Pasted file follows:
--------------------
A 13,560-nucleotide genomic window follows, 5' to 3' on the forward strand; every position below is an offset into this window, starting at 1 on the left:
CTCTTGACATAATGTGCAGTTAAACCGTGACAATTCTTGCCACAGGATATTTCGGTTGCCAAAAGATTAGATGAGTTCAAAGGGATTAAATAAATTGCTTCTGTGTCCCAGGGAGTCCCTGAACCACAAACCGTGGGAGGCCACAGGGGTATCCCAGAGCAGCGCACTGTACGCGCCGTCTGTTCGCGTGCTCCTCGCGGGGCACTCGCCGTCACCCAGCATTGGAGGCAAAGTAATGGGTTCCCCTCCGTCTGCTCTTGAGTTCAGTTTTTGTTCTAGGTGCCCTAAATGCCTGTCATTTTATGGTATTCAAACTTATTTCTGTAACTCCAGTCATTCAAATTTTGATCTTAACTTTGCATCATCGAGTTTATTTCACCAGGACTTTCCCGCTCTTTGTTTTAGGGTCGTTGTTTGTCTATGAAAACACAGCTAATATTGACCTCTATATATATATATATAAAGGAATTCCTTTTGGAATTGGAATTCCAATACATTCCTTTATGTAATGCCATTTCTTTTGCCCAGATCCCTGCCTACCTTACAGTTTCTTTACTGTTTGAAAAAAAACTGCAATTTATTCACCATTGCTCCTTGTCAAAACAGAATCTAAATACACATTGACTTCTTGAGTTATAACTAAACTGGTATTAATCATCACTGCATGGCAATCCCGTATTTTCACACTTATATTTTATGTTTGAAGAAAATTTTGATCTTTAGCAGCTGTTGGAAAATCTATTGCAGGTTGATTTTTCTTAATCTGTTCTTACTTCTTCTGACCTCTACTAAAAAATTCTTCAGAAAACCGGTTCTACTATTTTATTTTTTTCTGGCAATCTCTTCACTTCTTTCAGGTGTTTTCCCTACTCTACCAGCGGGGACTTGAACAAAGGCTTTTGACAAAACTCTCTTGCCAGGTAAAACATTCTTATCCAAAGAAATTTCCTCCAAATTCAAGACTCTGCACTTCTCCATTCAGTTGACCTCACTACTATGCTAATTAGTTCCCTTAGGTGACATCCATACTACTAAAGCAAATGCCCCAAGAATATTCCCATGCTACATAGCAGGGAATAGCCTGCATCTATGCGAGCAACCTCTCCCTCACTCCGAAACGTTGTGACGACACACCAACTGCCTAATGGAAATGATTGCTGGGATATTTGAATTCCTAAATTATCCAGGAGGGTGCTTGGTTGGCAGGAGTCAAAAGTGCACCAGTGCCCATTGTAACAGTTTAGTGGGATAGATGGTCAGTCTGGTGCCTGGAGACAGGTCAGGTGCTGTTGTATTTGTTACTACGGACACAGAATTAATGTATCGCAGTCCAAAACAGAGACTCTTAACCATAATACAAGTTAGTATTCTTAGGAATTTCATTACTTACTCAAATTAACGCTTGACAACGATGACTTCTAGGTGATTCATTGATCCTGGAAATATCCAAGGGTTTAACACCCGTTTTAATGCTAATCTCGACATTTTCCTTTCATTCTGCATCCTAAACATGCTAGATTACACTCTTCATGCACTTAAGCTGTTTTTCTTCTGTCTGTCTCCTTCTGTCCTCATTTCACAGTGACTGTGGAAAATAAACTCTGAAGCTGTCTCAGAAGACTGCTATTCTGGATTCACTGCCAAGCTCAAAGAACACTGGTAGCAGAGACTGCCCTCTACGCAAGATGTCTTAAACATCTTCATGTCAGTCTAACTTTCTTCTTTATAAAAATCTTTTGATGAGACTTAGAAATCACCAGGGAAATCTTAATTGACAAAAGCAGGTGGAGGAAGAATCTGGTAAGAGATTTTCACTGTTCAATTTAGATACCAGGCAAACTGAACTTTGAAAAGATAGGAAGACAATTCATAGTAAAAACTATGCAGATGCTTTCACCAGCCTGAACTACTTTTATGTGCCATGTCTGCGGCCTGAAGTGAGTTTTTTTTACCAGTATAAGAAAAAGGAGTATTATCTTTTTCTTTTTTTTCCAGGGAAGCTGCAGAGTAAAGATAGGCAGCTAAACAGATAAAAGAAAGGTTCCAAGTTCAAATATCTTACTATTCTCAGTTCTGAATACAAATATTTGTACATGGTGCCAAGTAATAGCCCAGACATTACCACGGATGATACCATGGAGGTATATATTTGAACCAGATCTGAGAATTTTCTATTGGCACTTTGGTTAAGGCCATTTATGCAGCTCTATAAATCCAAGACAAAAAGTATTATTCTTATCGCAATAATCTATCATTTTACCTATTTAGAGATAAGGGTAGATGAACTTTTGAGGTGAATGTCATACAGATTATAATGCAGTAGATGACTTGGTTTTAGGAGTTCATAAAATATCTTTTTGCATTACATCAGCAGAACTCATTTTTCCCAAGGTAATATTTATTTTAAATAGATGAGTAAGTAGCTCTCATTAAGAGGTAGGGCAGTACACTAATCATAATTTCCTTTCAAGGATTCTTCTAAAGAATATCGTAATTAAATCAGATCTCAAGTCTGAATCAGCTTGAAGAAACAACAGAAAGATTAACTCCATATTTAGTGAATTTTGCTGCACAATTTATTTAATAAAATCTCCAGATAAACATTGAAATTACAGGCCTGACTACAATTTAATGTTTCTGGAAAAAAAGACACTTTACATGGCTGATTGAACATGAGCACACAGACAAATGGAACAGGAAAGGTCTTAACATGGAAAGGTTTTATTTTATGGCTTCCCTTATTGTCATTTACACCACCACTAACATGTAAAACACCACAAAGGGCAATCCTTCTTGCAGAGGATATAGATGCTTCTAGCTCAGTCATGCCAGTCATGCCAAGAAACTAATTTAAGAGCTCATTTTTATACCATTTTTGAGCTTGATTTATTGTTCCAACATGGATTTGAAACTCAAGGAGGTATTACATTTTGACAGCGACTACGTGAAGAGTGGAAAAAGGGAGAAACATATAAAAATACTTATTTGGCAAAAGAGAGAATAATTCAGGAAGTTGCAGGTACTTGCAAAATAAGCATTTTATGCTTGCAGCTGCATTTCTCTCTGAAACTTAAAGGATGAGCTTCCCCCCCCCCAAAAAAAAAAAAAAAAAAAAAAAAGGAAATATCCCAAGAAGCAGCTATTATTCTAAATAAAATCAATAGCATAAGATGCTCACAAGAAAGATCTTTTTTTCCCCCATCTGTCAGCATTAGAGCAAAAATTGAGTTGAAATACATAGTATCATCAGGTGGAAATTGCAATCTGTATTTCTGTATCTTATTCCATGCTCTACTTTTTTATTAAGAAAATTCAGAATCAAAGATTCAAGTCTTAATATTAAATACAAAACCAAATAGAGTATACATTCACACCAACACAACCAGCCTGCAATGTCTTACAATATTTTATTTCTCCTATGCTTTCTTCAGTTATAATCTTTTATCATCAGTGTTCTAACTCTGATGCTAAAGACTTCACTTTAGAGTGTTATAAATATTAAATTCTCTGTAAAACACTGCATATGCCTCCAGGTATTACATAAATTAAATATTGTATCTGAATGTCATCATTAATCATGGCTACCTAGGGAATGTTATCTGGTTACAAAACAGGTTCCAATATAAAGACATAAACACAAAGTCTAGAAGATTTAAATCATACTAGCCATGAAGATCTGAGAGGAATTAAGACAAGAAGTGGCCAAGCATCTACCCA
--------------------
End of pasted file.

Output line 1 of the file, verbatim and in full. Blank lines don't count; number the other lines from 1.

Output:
A 13,560-nucleotide genomic window follows, 5' to 3' on the forward strand; every position below is an offset into this window, starting at 1 on the left: